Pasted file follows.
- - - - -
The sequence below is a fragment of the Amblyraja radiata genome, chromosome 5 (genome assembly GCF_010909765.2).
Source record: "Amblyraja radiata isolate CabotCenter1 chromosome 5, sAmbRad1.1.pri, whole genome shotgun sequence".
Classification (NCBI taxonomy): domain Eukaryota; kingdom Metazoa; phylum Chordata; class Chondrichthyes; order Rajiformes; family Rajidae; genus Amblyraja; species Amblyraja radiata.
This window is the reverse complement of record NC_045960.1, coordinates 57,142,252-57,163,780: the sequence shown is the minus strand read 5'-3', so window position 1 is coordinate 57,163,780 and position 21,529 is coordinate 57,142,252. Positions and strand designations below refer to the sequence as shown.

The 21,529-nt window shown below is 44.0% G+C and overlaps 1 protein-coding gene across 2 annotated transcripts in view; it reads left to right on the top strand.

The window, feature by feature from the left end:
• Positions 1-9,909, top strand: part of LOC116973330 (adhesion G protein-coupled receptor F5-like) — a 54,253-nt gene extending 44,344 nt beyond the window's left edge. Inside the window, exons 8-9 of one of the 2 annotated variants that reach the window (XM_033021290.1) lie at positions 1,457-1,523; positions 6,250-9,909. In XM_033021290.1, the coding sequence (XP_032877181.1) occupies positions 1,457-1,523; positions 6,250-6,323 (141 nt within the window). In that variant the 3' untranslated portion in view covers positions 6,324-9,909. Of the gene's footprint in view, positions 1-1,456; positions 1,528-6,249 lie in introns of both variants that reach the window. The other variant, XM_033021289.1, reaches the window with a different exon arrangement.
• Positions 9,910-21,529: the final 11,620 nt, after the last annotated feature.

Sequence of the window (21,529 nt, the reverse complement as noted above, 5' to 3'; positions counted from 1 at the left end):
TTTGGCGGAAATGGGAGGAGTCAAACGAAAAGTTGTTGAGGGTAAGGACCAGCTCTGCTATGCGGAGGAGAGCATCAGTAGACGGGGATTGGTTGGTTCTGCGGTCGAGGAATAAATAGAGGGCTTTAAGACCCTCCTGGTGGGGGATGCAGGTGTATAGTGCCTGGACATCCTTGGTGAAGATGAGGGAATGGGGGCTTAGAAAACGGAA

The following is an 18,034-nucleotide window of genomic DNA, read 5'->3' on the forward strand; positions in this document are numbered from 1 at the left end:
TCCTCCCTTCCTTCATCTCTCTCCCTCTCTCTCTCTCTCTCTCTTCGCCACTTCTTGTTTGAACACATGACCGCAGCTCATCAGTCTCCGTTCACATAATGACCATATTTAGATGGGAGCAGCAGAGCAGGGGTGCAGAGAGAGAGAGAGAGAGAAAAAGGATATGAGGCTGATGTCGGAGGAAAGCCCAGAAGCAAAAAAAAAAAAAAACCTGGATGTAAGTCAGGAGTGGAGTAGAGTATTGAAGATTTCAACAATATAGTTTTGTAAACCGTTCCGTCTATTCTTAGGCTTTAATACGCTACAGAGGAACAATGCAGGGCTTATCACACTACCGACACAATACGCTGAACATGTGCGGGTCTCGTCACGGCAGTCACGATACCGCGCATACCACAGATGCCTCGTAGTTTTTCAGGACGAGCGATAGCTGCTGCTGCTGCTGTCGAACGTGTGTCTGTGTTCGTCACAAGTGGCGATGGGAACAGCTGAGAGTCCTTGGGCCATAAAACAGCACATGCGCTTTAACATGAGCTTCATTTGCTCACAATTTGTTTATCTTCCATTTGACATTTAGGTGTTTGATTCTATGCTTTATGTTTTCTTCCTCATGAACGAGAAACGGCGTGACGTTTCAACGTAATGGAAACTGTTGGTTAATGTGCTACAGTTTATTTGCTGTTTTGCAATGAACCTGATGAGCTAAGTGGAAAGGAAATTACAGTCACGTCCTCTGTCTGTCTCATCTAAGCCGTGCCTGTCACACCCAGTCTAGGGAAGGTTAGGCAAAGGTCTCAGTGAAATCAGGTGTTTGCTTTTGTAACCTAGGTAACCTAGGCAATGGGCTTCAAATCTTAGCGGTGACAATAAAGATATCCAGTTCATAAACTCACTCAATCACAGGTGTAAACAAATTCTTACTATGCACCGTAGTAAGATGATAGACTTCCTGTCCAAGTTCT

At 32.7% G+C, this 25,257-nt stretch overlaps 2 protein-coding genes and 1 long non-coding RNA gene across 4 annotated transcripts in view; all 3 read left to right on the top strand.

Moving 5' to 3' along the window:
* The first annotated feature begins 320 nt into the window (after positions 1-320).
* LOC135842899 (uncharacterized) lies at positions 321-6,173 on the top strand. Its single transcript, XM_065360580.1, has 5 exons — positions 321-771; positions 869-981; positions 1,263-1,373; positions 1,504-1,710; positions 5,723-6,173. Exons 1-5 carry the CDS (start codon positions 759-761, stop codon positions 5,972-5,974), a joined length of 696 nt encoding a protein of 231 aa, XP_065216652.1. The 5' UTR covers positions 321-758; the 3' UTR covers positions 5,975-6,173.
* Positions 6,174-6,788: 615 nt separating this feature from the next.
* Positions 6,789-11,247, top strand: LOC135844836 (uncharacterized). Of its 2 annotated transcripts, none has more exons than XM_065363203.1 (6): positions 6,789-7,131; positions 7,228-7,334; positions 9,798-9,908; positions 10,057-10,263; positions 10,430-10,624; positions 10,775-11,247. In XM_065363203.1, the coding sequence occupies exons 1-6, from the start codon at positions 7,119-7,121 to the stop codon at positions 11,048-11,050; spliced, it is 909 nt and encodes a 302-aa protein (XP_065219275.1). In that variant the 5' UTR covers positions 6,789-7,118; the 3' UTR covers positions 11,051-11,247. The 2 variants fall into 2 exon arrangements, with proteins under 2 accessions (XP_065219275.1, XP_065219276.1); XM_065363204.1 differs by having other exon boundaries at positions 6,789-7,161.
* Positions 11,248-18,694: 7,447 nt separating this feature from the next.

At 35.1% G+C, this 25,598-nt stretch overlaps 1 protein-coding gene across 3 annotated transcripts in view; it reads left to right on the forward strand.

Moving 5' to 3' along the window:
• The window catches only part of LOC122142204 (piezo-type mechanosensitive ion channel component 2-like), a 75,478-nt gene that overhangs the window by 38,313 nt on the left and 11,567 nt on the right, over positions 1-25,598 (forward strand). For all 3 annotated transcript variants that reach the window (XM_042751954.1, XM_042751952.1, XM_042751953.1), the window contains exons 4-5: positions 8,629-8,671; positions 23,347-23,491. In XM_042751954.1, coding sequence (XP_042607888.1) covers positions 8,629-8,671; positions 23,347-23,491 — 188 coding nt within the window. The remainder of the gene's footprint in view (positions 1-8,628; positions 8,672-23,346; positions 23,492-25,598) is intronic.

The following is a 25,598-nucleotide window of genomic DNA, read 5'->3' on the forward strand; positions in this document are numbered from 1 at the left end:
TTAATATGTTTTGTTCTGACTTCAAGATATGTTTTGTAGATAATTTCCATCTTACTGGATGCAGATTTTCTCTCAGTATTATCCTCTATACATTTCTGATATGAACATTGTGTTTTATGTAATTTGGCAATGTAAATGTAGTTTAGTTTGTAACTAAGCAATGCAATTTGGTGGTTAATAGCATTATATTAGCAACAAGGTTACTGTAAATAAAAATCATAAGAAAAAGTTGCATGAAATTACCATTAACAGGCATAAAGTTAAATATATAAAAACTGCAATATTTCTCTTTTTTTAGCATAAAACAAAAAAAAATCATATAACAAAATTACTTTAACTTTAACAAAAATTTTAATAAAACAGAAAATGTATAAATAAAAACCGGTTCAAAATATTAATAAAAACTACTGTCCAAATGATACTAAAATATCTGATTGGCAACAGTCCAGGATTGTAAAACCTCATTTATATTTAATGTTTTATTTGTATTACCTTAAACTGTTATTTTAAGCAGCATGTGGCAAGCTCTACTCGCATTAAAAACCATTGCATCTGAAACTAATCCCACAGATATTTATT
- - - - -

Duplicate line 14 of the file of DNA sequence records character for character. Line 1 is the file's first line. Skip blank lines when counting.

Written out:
Moving 5' to 3' along the window: